SA not in a rush for new trade deals with the UK
Britain’s exit from the EU would leave it “free to strike trade deals with old friends and new partners around the world”, said UK Prime Minister Theresa May last week as she announced her intention to seek parliament’s approval for a June 8 general election. Will SA take full advantage of the chance to be one of those old friends or new partners? If a speech by Trade and Industry Minister Rob Davies to the British Chamber of Commerce last week is anything to go by, SA may not lose any existing trade benefits due to Brexit, but the country is not exactly exerting itself to gain any new ones — a case of trying to minimise the downside rather than maximise the upside.
The plan is to roll over the provisions of the European Partnership Agreement (EPA), which SA and its Southern African Customs Union neighbours signed with the EU in 2016, into a bilateral agreement with the UK that will run in parallel. Davies says an understanding has been reached between the governments of SA and the UK, and the customs union.
With the UK set to part ways with the EU in two years, he wants to get a new agreement along these lines inked as soon as possible. His view seems to be that the UK, which has to negotiate at least 50 new bilateral agreements with other countries as well as agreeing to new arrangements with Europe, will be kept very busy in the next two years.
Davies wants to ensure, for now, that there is no disruption to the existing trade relations SA has with the Britain through the EPA. A new trade deal with the UK could come later — but his priorities, he made clear in an interview on the sidelines, are elsewhere. He is focusing on new African trade agreements and regional integration.
Arguably, he is simply being realistic about Brexit. SA’s exporters, importers and trade financiers will no doubt find this reassuring.
Negotiating a brand new trade deal would take years. Even just putting a parallel agreement in place is not uncomplicated for SA, given that key exports such as wine and fruit are subject to quotas, which reflect the demands of Europe’s 27 countries, and the quotas cannot just be divided by 28 to get the UK’s share. A share of 40% of SA’s wine to Europe goes to the UK.
“Designation of origin” rules on products such as sherry could also come up for discussion. Perhaps tweaking the quotas and rules over the next two years is the best that can be hoped for, but it seems unimaginative at best. That is particularly so given how important a trading and investment partner the UK is for SA – and how keen May’s government seems to be to court its “old friends” in the Commonwealth, SA included.
The tariffs and quotas in the EPA were largely driven by countries such as Spain, which like SA produce fruit and wine they export to the UK. SA should surely be looking to expand its agricultural and agri-processing exports to the UK, in particular, but should be looking at every page of the EPA to see where it could boost its trade with Britain.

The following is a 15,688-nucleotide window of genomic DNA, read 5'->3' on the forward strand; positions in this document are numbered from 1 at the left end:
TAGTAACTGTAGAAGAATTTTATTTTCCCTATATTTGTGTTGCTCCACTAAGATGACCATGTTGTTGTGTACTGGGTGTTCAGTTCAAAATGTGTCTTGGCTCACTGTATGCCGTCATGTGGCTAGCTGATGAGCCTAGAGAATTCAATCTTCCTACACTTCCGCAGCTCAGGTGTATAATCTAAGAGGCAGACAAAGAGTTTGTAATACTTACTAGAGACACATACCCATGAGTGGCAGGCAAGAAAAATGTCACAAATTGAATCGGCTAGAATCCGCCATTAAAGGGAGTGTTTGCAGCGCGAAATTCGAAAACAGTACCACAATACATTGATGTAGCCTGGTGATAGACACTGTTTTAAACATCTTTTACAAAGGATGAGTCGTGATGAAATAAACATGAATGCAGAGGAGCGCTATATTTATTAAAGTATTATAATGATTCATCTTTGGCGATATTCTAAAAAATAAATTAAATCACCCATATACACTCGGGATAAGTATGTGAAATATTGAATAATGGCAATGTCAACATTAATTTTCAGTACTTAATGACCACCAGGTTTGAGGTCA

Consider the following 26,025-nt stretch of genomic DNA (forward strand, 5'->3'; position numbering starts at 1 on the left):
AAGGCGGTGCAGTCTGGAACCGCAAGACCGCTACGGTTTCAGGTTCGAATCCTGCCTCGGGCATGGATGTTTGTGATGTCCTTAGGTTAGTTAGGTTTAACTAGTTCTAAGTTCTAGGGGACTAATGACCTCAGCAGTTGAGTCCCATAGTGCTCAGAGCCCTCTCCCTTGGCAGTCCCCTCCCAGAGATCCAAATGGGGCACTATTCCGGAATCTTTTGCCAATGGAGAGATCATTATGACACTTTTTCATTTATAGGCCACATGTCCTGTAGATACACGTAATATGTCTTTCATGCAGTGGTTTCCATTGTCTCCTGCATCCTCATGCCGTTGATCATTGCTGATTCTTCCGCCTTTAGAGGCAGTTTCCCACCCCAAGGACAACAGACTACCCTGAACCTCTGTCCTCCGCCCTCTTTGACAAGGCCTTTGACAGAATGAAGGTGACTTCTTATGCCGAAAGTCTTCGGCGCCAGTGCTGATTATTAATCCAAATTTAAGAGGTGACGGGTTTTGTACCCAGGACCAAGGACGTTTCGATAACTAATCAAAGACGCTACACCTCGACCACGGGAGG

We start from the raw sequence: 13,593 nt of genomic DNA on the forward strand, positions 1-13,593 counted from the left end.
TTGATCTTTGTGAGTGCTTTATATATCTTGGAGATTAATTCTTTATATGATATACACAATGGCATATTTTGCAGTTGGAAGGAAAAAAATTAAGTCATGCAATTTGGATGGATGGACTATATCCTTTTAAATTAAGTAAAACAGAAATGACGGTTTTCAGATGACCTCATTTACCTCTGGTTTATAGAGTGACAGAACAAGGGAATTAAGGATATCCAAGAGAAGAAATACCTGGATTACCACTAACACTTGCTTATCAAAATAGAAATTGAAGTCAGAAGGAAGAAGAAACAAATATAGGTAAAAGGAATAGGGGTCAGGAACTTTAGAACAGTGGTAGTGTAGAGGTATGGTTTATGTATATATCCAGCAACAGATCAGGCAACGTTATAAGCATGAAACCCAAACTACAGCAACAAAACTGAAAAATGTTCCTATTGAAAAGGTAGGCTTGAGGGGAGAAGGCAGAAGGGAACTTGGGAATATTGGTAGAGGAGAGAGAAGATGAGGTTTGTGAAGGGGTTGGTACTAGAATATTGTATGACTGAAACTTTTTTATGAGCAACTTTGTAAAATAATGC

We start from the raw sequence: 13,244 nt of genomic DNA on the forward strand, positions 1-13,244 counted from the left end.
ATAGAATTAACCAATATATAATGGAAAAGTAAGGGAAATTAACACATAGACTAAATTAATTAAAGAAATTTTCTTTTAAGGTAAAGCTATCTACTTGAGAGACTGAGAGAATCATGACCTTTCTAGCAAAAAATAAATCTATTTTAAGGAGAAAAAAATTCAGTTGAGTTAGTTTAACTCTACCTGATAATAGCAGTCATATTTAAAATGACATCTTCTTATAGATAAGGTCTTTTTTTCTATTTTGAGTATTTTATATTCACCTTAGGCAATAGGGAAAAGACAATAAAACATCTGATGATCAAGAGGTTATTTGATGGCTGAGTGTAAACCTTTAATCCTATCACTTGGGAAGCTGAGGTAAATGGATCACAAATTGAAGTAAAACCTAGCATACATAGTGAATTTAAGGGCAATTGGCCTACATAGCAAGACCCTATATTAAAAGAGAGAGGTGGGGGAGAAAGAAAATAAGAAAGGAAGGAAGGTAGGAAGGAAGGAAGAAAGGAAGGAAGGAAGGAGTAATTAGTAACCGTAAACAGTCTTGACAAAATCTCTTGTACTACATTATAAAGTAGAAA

“The opportunity for SA is in the detail — going through the current agreement and asking, where do we think we are able to find a better deal with the UK than the one we have been able to cut with the EU,” says Herbert Smith Freehills partner Gavin Williams. Other Commonwealth countries are aiming to go much further.
The concern would surely be that if SA were tardy about seeking out opportunities, others may leap in and grab those markets.
Australia and New Zealand are itching to negotiate free-trade agreements with the UK, says Tutwa Consulting MD Peter Draper.
About 85% of SA’s exports to the UK are not subject to tariffs and the country should be considering what can be done with the other 15%, as well as probing the existing line items.
On the goods side, the opportunity to expand exports is mainly in agriculture, but Draper sees a much broader set of opportunities to expand the services trade with the UK. Much of SA’s investments in the UK and the UK’s in SA are in the services sector.
There has to be potential to increase services exports in areas such as finance, telecommunications and even in the education sphere.
If tariff barriers were in the way, Brexit could provide a chance to look at those again.
It is surely the time to start finding out where the opportunities lie and listening to all proposals on how SA might leverage Brexit to its advantage. The country certainly could do with much greater export of services and goods, especially in job-creating sectors such as agriculture or tourism.
Yet there is little sign Davies and his department are rushing to commission studies and investigations into those opportunities, to ready SA for a more assertive approach. By the time Brexit has occurred in 2019, it may be too late.
AUSTRALIA AND NEW ZEALAND ARE ITCHING TO NEGOTIATE UK FREE-TRADE AGREEMENTS Peter Draper Tutwa Consulting MD